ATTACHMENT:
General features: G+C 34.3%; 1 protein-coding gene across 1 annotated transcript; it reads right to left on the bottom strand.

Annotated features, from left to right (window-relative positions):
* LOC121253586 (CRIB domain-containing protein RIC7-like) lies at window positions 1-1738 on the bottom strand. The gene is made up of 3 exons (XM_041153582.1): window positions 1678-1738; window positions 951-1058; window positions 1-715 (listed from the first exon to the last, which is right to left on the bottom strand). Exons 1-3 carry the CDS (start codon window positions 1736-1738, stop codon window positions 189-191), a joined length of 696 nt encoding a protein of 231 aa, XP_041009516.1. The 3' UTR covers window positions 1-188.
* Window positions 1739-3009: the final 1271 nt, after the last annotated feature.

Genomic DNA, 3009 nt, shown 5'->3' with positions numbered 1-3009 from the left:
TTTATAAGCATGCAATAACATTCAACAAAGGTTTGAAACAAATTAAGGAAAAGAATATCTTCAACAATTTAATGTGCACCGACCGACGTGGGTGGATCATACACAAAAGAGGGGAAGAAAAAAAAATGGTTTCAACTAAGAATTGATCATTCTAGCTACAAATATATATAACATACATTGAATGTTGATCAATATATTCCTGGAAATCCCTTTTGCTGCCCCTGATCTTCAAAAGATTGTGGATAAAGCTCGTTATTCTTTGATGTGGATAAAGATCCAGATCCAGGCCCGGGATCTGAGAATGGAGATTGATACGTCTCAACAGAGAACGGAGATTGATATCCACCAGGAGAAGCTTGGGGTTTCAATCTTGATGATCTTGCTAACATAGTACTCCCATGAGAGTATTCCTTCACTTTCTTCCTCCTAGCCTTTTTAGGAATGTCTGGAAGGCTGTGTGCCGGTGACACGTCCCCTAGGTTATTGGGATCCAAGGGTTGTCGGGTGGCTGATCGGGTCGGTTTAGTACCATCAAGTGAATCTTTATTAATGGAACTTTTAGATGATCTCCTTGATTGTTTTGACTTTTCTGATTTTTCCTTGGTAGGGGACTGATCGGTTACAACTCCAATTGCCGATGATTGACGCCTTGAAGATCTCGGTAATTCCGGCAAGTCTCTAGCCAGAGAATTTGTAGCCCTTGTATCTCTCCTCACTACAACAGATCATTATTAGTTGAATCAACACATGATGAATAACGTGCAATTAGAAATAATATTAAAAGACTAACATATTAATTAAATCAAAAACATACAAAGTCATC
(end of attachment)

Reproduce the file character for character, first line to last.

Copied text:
General features: G+C 34.3%; 1 protein-coding gene across 1 annotated transcript; it reads right to left on the bottom strand.

Annotated features, from left to right (window-relative positions):
* LOC121253586 (CRIB domain-containing protein RIC7-like) lies at window positions 1-1738 on the bottom strand. The gene is made up of 3 exons (XM_041153582.1): window positions 1678-1738; window positions 951-1058; window positions 1-715 (listed from the first exon to the last, which is right to left on the bottom strand). Exons 1-3 carry the CDS (start codon window positions 1736-1738, stop codon window positions 189-191), a joined length of 696 nt encoding a protein of 231 aa, XP_041009516.1. The 3' UTR covers window positions 1-188.
* Window positions 1739-3009: the final 1271 nt, after the last annotated feature.

Genomic DNA, 3009 nt, shown 5'->3' with positions numbered 1-3009 from the left:
TTTATAAGCATGCAATAACATTCAACAAAGGTTTGAAACAAATTAAGGAAAAGAATATCTTCAACAATTTAATGTGCACCGACCGACGTGGGTGGATCATACACAAAAGAGGGGAAGAAAAAAAAATGGTTTCAACTAAGAATTGATCATTCTAGCTACAAATATATATAACATACATTGAATGTTGATCAATATATTCCTGGAAATCCCTTTTGCTGCCCCTGATCTTCAAAAGATTGTGGATAAAGCTCGTTATTCTTTGATGTGGATAAAGATCCAGATCCAGGCCCGGGATCTGAGAATGGAGATTGATACGTCTCAACAGAGAACGGAGATTGATATCCACCAGGAGAAGCTTGGGGTTTCAATCTTGATGATCTTGCTAACATAGTACTCCCATGAGAGTATTCCTTCACTTTCTTCCTCCTAGCCTTTTTAGGAATGTCTGGAAGGCTGTGTGCCGGTGACACGTCCCCTAGGTTATTGGGATCCAAGGGTTGTCGGGTGGCTGATCGGGTCGGTTTAGTACCATCAAGTGAATCTTTATTAATGGAACTTTTAGATGATCTCCTTGATTGTTTTGACTTTTCTGATTTTTCCTTGGTAGGGGACTGATCGGTTACAACTCCAATTGCCGATGATTGACGCCTTGAAGATCTCGGTAATTCCGGCAAGTCTCTAGCCAGAGAATTTGTAGCCCTTGTATCTCTCCTCACTACAACAGATCATTATTAGTTGAATCAACACATGATGAATAACGTGCAATTAGAAATAATATTAAAAGACTAACATATTAATTAAATCAAAAACATACAAAGTCATC